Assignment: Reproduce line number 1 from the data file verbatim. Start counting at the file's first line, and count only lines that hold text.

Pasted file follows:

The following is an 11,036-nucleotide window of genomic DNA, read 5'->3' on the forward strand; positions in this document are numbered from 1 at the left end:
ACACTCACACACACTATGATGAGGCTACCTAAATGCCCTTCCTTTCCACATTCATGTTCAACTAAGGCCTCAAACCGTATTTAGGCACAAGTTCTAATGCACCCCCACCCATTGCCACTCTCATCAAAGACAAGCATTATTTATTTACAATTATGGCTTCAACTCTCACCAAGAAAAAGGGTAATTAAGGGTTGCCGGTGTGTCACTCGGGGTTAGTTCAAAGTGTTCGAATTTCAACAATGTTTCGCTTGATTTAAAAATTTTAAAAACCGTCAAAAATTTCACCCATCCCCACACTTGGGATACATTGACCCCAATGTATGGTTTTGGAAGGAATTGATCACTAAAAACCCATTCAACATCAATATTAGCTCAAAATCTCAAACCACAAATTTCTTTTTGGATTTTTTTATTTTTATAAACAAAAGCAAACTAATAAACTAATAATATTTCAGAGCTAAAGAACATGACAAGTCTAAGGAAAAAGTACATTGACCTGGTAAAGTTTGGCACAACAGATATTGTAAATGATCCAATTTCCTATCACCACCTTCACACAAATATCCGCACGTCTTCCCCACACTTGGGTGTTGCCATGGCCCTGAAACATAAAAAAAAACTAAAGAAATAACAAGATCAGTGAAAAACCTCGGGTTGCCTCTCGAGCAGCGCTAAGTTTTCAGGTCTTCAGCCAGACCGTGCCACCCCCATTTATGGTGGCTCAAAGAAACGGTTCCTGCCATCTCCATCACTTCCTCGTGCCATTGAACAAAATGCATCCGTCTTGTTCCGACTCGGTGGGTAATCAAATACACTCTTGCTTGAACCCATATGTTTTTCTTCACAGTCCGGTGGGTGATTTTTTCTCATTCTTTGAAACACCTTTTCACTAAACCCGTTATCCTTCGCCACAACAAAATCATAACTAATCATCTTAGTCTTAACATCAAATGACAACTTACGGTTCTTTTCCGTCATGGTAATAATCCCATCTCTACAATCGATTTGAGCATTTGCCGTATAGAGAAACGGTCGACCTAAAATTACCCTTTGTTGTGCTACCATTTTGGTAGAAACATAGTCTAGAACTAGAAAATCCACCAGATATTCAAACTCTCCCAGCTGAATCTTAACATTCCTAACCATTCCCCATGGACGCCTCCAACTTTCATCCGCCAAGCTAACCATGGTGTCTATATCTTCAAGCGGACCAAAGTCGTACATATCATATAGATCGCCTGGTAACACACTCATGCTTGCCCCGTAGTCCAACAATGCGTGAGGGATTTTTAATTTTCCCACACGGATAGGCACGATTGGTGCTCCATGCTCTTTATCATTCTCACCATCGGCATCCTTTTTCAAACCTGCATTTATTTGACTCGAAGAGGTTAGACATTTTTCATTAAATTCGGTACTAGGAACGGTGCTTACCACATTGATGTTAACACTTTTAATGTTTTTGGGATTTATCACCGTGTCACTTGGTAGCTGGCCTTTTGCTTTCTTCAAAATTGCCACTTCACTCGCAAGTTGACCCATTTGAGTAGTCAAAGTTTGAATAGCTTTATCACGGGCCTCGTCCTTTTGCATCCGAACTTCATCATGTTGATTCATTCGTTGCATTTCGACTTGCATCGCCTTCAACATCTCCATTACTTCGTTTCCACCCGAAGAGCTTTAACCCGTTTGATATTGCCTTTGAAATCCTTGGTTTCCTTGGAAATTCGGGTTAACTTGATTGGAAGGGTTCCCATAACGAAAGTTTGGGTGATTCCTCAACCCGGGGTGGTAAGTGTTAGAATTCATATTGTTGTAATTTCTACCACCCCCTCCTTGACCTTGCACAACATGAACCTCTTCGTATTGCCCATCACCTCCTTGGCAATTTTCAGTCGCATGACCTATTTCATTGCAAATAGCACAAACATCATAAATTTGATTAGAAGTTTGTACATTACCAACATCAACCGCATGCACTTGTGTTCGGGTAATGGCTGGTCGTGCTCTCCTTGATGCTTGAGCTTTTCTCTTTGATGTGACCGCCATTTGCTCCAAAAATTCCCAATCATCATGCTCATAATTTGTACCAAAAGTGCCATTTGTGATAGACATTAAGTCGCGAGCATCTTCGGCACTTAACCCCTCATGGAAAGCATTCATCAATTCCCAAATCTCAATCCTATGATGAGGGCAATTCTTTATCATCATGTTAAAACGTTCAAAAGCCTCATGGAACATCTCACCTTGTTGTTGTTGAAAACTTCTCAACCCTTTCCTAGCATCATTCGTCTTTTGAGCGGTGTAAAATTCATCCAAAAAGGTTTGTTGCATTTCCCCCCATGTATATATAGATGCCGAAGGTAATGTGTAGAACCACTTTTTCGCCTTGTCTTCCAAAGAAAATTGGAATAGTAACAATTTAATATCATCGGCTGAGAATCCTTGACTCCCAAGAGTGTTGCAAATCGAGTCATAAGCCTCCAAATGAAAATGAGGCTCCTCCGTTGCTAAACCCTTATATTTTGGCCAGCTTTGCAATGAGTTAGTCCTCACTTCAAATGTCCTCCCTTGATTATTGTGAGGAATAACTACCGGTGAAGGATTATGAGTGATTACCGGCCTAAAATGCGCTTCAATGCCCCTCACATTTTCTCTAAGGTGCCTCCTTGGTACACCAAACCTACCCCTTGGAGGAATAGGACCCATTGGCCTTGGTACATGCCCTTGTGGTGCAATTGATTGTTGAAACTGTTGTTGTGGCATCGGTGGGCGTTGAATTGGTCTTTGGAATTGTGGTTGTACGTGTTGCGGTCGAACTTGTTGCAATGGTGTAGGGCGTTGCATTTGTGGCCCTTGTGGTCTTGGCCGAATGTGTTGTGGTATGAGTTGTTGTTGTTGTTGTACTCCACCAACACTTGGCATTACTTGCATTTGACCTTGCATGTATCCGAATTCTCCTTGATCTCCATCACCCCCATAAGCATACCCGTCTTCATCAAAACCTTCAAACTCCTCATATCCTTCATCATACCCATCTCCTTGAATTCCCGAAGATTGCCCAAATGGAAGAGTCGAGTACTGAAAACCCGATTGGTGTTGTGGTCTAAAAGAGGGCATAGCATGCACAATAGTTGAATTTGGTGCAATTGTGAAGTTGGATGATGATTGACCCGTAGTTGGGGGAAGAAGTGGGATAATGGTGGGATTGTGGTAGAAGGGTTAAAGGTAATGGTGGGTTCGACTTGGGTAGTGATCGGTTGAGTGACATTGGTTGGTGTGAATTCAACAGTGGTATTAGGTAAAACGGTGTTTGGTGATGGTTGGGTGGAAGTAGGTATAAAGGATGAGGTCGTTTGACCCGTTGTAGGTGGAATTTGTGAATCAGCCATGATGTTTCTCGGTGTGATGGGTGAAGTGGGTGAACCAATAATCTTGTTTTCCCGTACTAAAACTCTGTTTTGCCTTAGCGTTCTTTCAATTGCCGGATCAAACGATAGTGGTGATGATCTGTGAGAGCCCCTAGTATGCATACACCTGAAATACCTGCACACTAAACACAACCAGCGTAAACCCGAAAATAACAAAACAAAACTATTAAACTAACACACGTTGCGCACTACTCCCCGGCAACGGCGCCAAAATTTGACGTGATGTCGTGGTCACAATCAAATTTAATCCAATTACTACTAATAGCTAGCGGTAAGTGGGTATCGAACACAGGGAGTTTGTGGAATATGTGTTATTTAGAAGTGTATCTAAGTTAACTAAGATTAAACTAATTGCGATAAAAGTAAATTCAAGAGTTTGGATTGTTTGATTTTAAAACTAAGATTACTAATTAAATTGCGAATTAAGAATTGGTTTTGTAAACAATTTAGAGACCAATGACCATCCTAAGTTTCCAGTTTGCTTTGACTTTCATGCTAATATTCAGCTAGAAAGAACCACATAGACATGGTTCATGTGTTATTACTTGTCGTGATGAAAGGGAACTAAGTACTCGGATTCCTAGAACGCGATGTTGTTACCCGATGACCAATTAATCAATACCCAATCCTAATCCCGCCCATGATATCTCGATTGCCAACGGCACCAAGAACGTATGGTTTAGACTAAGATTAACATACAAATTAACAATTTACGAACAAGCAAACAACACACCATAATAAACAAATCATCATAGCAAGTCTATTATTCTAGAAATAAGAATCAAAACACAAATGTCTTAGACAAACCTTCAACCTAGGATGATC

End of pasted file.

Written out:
The following is an 11,036-nucleotide window of genomic DNA, read 5'->3' on the forward strand; positions in this document are numbered from 1 at the left end: